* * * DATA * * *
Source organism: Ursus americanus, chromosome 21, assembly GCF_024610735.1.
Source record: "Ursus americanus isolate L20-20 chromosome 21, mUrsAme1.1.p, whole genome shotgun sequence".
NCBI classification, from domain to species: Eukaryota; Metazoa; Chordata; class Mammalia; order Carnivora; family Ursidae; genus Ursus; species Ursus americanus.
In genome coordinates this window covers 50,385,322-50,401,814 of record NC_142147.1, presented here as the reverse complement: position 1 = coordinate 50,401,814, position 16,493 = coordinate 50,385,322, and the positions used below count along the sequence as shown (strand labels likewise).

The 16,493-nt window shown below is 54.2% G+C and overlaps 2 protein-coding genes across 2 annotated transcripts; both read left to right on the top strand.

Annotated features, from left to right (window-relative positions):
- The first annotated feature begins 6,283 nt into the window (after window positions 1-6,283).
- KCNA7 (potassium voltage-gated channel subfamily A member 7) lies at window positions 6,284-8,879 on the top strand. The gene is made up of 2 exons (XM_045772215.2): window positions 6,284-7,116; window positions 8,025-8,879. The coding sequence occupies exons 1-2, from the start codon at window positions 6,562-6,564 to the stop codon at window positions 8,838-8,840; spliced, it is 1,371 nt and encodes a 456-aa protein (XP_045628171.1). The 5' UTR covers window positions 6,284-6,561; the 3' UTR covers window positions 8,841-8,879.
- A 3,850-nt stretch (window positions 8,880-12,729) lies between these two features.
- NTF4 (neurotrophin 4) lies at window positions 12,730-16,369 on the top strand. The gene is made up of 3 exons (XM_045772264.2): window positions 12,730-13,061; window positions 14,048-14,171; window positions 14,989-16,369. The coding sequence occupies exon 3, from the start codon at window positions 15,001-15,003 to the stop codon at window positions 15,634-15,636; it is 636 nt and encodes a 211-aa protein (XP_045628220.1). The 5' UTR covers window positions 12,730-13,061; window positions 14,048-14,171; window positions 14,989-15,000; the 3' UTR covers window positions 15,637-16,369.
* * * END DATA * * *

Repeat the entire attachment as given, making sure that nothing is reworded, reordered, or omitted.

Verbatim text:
Source organism: Ursus americanus, chromosome 21, assembly GCF_024610735.1.
Source record: "Ursus americanus isolate L20-20 chromosome 21, mUrsAme1.1.p, whole genome shotgun sequence".
NCBI classification, from domain to species: Eukaryota; Metazoa; Chordata; class Mammalia; order Carnivora; family Ursidae; genus Ursus; species Ursus americanus.
In genome coordinates this window covers 50,385,322-50,401,814 of record NC_142147.1, presented here as the reverse complement: position 1 = coordinate 50,401,814, position 16,493 = coordinate 50,385,322, and the positions used below count along the sequence as shown (strand labels likewise).

The 16,493-nt window shown below is 54.2% G+C and overlaps 2 protein-coding genes across 2 annotated transcripts; both read left to right on the top strand.

Annotated features, from left to right (window-relative positions):
- The first annotated feature begins 6,283 nt into the window (after window positions 1-6,283).
- KCNA7 (potassium voltage-gated channel subfamily A member 7) lies at window positions 6,284-8,879 on the top strand. The gene is made up of 2 exons (XM_045772215.2): window positions 6,284-7,116; window positions 8,025-8,879. The coding sequence occupies exons 1-2, from the start codon at window positions 6,562-6,564 to the stop codon at window positions 8,838-8,840; spliced, it is 1,371 nt and encodes a 456-aa protein (XP_045628171.1). The 5' UTR covers window positions 6,284-6,561; the 3' UTR covers window positions 8,841-8,879.
- A 3,850-nt stretch (window positions 8,880-12,729) lies between these two features.
- NTF4 (neurotrophin 4) lies at window positions 12,730-16,369 on the top strand. The gene is made up of 3 exons (XM_045772264.2): window positions 12,730-13,061; window positions 14,048-14,171; window positions 14,989-16,369. The coding sequence occupies exon 3, from the start codon at window positions 15,001-15,003 to the stop codon at window positions 15,634-15,636; it is 636 nt and encodes a 211-aa protein (XP_045628220.1). The 5' UTR covers window positions 12,730-13,061; window positions 14,048-14,171; window positions 14,989-15,000; the 3' UTR covers window positions 15,637-16,369.